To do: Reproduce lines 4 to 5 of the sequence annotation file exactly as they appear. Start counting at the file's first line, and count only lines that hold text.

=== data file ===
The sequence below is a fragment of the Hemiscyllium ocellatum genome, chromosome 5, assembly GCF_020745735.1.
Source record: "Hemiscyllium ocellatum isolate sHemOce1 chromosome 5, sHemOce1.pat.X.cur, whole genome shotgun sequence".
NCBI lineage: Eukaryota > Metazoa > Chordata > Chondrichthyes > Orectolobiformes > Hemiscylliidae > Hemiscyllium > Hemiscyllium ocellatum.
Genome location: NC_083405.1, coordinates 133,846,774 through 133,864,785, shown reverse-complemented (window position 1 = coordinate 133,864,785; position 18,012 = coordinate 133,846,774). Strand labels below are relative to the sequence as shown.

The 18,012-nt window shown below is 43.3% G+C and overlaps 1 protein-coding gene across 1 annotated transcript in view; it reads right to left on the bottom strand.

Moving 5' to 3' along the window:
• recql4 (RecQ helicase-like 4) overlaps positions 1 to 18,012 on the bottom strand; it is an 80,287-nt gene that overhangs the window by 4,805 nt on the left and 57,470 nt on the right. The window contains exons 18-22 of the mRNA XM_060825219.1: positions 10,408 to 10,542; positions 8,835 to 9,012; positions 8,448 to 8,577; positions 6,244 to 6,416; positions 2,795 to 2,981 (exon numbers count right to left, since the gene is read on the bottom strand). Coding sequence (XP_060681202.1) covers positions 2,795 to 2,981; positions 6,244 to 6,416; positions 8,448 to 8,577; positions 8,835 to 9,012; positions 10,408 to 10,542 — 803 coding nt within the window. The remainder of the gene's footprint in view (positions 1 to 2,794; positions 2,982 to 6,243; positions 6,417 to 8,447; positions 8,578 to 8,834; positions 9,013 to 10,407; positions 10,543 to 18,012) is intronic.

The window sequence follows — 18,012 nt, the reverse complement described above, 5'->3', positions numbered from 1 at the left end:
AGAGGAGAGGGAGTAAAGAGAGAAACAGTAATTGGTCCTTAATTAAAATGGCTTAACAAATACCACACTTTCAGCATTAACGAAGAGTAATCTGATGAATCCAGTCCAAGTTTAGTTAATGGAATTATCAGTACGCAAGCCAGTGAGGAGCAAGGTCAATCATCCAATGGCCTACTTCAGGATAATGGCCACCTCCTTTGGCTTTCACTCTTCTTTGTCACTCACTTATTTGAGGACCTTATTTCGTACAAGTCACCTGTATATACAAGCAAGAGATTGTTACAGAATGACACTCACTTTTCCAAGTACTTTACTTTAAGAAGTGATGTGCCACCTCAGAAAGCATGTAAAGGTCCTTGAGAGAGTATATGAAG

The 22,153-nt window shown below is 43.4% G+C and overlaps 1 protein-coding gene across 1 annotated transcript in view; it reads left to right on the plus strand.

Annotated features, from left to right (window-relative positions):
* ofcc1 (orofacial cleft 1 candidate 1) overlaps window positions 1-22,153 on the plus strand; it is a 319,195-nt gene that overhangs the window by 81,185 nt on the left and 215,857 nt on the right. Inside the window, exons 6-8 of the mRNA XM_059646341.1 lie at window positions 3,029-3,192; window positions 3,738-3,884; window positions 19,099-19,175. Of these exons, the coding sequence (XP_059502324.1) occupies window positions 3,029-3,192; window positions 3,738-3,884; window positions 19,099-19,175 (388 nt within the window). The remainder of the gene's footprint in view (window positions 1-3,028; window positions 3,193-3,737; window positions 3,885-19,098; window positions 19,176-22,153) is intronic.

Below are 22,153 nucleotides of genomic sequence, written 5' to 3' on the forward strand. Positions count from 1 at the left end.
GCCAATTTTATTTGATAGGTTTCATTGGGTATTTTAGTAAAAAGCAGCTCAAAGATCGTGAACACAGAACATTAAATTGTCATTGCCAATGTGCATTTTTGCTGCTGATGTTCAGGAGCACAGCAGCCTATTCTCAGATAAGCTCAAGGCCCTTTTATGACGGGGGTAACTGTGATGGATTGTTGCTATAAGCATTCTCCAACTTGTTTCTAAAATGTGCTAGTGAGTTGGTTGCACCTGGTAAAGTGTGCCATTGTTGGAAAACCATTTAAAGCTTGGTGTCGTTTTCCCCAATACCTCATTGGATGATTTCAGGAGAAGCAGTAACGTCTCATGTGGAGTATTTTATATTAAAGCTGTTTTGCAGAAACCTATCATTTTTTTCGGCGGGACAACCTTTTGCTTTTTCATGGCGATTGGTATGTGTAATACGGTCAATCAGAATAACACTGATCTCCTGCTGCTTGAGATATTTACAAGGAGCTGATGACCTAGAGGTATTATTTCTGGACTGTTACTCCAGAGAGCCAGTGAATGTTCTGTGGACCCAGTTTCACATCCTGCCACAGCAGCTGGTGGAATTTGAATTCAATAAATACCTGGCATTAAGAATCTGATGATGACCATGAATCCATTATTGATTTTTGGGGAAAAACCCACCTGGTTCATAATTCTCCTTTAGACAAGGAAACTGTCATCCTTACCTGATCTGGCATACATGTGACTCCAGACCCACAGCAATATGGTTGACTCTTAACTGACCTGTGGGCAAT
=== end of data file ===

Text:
Genome location: NC_083405.1, coordinates 133,846,774 through 133,864,785, shown reverse-complemented (window position 1 = coordinate 133,864,785; position 18,012 = coordinate 133,846,774). Strand labels below are relative to the sequence as shown.

The 18,012-nt window shown below is 43.3% G+C and overlaps 1 protein-coding gene across 1 annotated transcript in view; it reads right to left on the bottom strand.